For most of us, the thought of not having our phone, laptop, tablet nearby sounds like the start of a bad horror movie. We are increasingly reliant on technology to work, play, and yes, even relax, but we can’t lose sight of the health price we pay for these tools. Studies focused on technology’s impact on our lives point to everything from eye strain and muscle fatigue, to weight gain and laziness—and all pretty much end up at the same recommendation: moderation!
No one is suggesting you skip your next binge-watch, or look for a new career without screens. We’re simply suggesting you take a break and follow the 20-20-20 rule: take a 20 second break from your screens every 20 minutes and look at something 20 feet away. This will not only speak directly to the eye-strain, but you’ll also begin training yourself through repetition that this interruption is necessary and a good way to rest your eyes, move your muscles, and clear your mind!
You may not realize it, but your posture affects your state of mind as much as it affects the stress on your joints and back. It’s well known that poor posture takes its toll on your back, joints, circulation, and more, but what is becoming increasingly evident is that poor posture can also negatively affect your mood and increase stress. Setting aside the negative emotions which stem from operating with joint or back pain, being slumped or hunched over is a defensive physical position and triggers your body to, therefore, be in a defensive state…more irritable, guarded, or stressed.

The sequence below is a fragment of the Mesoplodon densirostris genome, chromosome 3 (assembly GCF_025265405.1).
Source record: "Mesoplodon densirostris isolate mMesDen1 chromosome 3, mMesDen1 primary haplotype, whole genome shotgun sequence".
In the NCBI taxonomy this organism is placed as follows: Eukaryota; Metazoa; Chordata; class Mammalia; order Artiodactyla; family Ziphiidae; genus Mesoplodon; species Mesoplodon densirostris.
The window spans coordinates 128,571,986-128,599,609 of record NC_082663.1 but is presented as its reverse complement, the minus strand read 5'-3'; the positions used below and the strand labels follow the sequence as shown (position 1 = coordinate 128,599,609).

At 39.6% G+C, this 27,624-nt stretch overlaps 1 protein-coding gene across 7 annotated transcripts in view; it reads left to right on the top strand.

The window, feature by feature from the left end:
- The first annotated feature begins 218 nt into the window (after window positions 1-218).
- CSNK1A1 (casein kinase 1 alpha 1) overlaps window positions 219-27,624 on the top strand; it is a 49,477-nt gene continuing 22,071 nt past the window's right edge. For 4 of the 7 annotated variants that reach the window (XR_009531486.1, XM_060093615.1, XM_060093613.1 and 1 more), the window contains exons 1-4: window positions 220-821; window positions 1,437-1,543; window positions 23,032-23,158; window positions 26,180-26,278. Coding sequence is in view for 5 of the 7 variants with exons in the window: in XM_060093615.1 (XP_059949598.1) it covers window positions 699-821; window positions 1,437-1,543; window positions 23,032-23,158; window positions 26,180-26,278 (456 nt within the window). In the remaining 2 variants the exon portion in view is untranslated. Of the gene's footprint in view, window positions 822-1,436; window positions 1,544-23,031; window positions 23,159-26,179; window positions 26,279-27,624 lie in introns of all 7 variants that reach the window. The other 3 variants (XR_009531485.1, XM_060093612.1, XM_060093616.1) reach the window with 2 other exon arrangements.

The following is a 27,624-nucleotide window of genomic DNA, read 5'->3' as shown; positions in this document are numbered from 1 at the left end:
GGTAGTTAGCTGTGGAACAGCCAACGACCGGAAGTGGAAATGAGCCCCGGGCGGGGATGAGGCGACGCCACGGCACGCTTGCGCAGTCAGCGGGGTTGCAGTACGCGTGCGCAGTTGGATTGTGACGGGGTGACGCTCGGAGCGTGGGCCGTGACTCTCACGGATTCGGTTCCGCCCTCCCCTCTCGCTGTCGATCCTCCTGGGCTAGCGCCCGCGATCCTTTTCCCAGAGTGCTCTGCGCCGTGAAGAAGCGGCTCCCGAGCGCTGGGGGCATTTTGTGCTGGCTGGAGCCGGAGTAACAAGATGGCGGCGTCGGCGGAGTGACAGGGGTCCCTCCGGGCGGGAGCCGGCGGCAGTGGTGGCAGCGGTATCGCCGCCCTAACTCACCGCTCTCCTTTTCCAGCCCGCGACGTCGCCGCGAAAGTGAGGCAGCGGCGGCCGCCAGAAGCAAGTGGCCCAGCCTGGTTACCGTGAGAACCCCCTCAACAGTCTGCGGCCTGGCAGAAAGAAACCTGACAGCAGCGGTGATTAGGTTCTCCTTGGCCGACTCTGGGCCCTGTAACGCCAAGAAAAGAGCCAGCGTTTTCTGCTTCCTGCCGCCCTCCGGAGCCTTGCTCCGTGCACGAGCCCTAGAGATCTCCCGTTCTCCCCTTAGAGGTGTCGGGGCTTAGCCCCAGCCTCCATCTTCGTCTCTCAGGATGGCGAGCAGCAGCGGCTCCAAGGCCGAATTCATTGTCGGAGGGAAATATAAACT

How can you effect a positive change? It all starts with awareness. Studies show that simply sitting upright can help improve your mental state and self-esteem. Also, remember the 20-20-20 rule! As you take that 20 second break, be mindful of your posture and the position of your chair to your workspace. Evaluate whether you’d benefit from alternative aids for working such as ergonomic furniture or a standing desk. It may seem small, but your posture is your outward sign to the world of who you are and how you are feeling. Therefore, it’s worth an honest look at the position of your wellness.